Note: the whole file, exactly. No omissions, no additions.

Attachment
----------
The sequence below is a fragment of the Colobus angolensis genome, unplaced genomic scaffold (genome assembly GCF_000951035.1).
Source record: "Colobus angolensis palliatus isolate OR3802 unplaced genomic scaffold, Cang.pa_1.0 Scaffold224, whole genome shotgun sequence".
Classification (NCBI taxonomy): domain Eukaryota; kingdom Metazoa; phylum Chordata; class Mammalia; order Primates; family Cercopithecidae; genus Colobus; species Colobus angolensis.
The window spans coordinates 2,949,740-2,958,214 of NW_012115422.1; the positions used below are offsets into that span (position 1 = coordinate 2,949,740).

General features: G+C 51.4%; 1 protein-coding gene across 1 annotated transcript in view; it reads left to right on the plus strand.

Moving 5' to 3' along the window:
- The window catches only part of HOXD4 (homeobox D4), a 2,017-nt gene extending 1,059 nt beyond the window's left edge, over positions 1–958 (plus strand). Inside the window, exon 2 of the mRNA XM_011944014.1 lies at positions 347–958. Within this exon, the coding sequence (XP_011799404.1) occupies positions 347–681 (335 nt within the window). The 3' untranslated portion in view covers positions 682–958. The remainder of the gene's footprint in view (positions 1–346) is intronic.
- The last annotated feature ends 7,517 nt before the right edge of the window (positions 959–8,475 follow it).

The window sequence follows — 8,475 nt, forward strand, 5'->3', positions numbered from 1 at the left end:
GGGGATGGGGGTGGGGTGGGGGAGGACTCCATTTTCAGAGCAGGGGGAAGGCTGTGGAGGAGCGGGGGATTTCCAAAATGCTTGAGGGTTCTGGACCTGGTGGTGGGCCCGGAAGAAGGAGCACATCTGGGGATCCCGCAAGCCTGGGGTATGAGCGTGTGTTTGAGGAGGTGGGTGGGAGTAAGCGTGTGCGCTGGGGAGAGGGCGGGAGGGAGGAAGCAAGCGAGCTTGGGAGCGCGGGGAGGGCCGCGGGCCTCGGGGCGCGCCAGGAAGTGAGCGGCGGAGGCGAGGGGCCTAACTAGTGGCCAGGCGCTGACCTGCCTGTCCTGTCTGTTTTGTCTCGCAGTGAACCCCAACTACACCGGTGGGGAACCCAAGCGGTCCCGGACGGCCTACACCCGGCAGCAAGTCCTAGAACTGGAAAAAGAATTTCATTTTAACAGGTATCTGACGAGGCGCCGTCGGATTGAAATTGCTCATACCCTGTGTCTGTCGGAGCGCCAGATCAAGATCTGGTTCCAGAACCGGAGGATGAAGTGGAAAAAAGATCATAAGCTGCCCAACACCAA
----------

The sequence below is a fragment of the Colobus angolensis genome, unplaced genomic scaffold (genome assembly GCF_000951035.1).
Source record: "Colobus angolensis palliatus isolate OR3802 unplaced genomic scaffold, Cang.pa_1.0 Scaffold224, whole genome shotgun sequence".
Classification (NCBI taxonomy): domain Eukaryota; kingdom Metazoa; phylum Chordata; class Mammalia; order Primates; family Cercopithecidae; genus Colobus; species Colobus angolensis.
The window spans coordinates 2,949,740-2,958,214 of NW_012115422.1; the positions used below are offsets into that span (position 1 = coordinate 2,949,740).

General features: G+C 51.4%; 1 protein-coding gene across 1 annotated transcript in view; it reads left to right on the plus strand.

Moving 5' to 3' along the window:
- The window catches only part of HOXD4 (homeobox D4), a 2,017-nt gene extending 1,059 nt beyond the window's left edge, over positions 1–958 (plus strand). Inside the window, exon 2 of the mRNA XM_011944014.1 lies at positions 347–958. Within this exon, the coding sequence (XP_011799404.1) occupies positions 347–681 (335 nt within the window). The 3' untranslated portion in view covers positions 682–958. The remainder of the gene's footprint in view (positions 1–346) is intronic.
- The last annotated feature ends 7,517 nt before the right edge of the window (positions 959–8,475 follow it).

The window sequence follows — 8,475 nt, forward strand, 5'->3', positions numbered from 1 at the left end:
GGGGATGGGGGTGGGGTGGGGGAGGACTCCATTTTCAGAGCAGGGGGAAGGCTGTGGAGGAGCGGGGGATTTCCAAAATGCTTGAGGGTTCTGGACCTGGTGGTGGGCCCGGAAGAAGGAGCACATCTGGGGATCCCGCAAGCCTGGGGTATGAGCGTGTGTTTGAGGAGGTGGGTGGGAGTAAGCGTGTGCGCTGGGGAGAGGGCGGGAGGGAGGAAGCAAGCGAGCTTGGGAGCGCGGGGAGGGCCGCGGGCCTCGGGGCGCGCCAGGAAGTGAGCGGCGGAGGCGAGGGGCCTAACTAGTGGCCAGGCGCTGACCTGCCTGTCCTGTCTGTTTTGTCTCGCAGTGAACCCCAACTACACCGGTGGGGAACCCAAGCGGTCCCGGACGGCCTACACCCGGCAGCAAGTCCTAGAACTGGAAAAAGAATTTCATTTTAACAGGTATCTGACGAGGCGCCGTCGGATTGAAATTGCTCATACCCTGTGTCTGTCGGAGCGCCAGATCAAGATCTGGTTCCAGAACCGGAGGATGAAGTGGAAAAAAGATCATAAGCTGCCCAACACCAA